Opeth—Sorceress

One of my favourite bands, Opeth, has a new album coming out this year, entitled Sorceress. This is the title track. It’s very heavy, very doom-y, very old-school prog.

I know that Opeth’s move from outright death-metal-style progressive metal to more 70s-oriented prog on Heritage (2011) divided the band’s fan-base. It took a while for me to really get into but I like it. But then I’ve always felt that bands should be free to do what they want, move in whichever direction interests them. And if I, as a fan, don’t like it, then fine—don’t listen to it. Listen to the stuff that you do like.

I’m really looking forward to the album being released on Friday 30 September.

Studio report

The album was recorded at Rockfield Studios in Wales, where Queen recorded Sheer Heart Attack (1974) and A Night At The Opera (1975), including “Bohemian Rhapsody”.

Guitarist Mikael Åkerfeldt takes us on a tour of the studio.

 

Lamb of God — “Overlord”

New song from the forthcoming album VII: Sturm und Drang (which means storm and stress, apparently.)

It’s really different from anything they’ve done before. Randy is singing clean vocals for the first time, and Willy has cut his hair.

But do you know what? Unsurprisingly, I really like it. It has a kind of Slipknot/Stone Sour vibe to it. I know there will be those who say that they’ve sold out and gone soft, but I’m glad Lamb of God are mixing things up a little, it makes things interesting.

The new album will be released on Friday 24 July.

Voivod—Killing Technology

 

Last night I drove to Dundee to watch the new Lamb of God documentary ‘As the Palaces Burn‘ I listened to Voivod‘s third album Killing Technology (1986).

Voivod, from Canada, were one of the first metal bands I got into along with Celtic Frost, Metallica and Slayer. Plenty of friends, both then and now, listened to Killing Technology and simply couldn’t understand what I heard in “that noise”.

As I drove north through the cold, dark, wet night beyond St Andrews towards the Tay bridge I was reminded of similar nights as a young teenager growing up in Selkirk in the Scottish Borders trying to make sense of life. This album is now inseparably fused with my memories of those early years. But I suppose it’s not so much sentimentality as thankfulness.

There’s an unpredictability about this album. There’s a boldness and a fragility, that saw me through many an early crisis. This is the music that gave me hope, that no matter how unclear or uncertain I was about how life may turn out it would be an adventure, and that life… LIFE… was bigger and more incredible and wondrous than the small glimpse that I saw as a frightened teenager peering between his fingers in a sleepy Scottish Borders town, wondering if his dad would ever be okay again (he had three brain haemorrhages in 1983), worrying about how his Mum was coping, as well as all the usual teenage stuff (spots, girls, school) and occasionally wishing that he could just escape. And this was one of those albums that helped me do that but remain there at the same time.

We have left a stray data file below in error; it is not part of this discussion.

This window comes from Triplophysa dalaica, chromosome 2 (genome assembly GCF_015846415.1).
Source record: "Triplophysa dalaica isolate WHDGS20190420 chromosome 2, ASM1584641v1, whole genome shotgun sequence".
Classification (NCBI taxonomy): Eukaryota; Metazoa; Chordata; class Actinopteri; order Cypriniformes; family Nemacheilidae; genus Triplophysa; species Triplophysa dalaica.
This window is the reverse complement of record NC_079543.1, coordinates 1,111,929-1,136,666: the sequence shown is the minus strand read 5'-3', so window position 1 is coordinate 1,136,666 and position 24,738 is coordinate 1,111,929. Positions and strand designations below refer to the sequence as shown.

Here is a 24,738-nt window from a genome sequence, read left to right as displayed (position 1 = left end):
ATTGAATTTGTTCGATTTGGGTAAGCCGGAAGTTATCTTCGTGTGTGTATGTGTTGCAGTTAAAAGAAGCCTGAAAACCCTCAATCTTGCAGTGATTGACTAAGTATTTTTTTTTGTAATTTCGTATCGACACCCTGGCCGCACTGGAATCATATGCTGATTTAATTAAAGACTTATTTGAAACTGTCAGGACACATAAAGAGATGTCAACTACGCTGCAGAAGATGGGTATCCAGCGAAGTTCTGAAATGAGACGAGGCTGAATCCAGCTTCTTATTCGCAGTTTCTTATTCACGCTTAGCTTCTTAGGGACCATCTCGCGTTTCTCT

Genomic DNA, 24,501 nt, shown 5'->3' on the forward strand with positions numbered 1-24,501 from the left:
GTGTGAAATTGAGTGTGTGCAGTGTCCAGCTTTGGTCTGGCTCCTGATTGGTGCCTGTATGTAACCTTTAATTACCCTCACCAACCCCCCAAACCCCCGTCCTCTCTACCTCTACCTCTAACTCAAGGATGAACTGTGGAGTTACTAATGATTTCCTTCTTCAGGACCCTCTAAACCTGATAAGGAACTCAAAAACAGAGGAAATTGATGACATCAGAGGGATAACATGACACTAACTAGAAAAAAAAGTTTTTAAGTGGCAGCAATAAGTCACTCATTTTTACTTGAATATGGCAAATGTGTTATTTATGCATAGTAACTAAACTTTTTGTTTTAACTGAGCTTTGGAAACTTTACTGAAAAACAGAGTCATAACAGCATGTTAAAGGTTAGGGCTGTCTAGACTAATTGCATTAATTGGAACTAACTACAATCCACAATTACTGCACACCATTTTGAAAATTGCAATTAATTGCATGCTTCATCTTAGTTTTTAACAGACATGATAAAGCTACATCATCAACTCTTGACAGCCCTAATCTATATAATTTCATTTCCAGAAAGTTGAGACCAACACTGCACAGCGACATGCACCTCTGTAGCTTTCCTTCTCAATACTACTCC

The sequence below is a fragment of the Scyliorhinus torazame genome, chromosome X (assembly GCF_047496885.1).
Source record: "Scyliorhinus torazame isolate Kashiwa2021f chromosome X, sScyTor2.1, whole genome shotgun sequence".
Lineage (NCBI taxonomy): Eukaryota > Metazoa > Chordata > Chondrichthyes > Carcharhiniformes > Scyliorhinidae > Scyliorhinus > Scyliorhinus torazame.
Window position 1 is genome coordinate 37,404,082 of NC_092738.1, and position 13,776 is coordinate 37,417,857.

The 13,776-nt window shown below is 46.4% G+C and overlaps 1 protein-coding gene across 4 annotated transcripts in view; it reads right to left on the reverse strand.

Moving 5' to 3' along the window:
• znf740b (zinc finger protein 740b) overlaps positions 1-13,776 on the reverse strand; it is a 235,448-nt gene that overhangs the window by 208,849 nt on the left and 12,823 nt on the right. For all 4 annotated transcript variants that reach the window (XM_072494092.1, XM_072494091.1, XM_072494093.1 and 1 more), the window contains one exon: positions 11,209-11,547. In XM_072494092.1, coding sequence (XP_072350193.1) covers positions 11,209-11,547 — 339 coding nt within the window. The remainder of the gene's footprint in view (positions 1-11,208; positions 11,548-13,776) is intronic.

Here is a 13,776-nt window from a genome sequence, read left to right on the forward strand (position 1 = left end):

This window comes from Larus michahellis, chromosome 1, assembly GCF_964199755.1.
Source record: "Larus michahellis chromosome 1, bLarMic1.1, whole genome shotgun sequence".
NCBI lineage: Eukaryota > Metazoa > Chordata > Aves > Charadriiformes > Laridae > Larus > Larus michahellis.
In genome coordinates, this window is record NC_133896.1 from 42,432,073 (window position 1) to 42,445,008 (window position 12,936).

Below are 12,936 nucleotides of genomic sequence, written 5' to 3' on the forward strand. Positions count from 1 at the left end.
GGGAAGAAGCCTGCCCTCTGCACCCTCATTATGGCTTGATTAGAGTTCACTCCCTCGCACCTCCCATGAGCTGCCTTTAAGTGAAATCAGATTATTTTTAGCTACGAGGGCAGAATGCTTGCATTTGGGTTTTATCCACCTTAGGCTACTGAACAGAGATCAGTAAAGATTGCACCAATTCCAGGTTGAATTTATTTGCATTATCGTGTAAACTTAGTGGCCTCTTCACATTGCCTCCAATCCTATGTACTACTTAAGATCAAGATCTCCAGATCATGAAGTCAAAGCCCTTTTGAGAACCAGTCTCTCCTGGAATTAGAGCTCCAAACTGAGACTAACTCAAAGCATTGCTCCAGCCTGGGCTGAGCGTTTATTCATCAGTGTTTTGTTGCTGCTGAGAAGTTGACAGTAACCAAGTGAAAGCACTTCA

I listened to this album in the car last night, in the dark, through the rain and fog, and I remembered listening to it on my personal cassette player back in the late 80s. I remembered walking down Forest Road on a cold and moonless winter’s night, probably having taken our dog Zen for a walk, and I felt thankful. I felt thankful for the love and support that I got from my parents as I grew up. I felt thankful for the group of friends who accepted me as we were trying to figure out how this life thing worked. I felt thankful for the hours of music, on miles of cassette tape, that helped me through it all; music that challenged me, that opened my eyes and ears to ideas beyond my homely little cottage on Forest Road.

I listened to this album in the car last night for the first time in years, and while I acknowledged all of that, that history, I simply marvelled at the genius of this album that I don’t think Voivod ever surpassed on any other album (as brilliant as they also are).

Another bonus is that the production is such that the frequencies don’t get lost amidst the rumble of the road while listening to it in a car!

It’s funny how deeply attached I feel to the third albums of these four bands, my big four:

  • Voivod—Killing Technology (1986)
  • Celtic Frost—Into the Pandemonium (1987)
  • Metallica—Master of Puppets (1986)
  • Slayer—Reign in Blood (1986)

Even now when I listen to it my soul sours, it still makes me smile, it still delights me after all these years, and it still surprises me. This is music that continues to give me life and bring me hope.

For me this is an almost perfect album.

Аркона—Лики бессмертных Богов

This week’s 195 metal CDs offering is by a Russian folk-metal band from Moscow called Arkona (Аркона).

While searching for information about them I discovered this video released in 2010, from their 2009 album Goi, Rode, Goi! (Гой, Роде, Гой!).

It’s a song called ‘Liki Bessmertnykh Bogov’ (‘Лики бессмертных Богов’) which means ‘Faces of immortal gods’. I rather like it.

The song describes a human who has lost his reason for being. With his spirit in vexation, he stands on a crossroad, fearing death and having a wish to flee from the reality. Only the Faith can give him the will to live on.

“With life praying to your native shrines
You are looking into nowhere, in the mist of your dreams
And in this oblivion of the soul, in grey vain life
Will revive in your memory the faces of immortal gods.”

Perhaps one day I’ll finish learning Russian.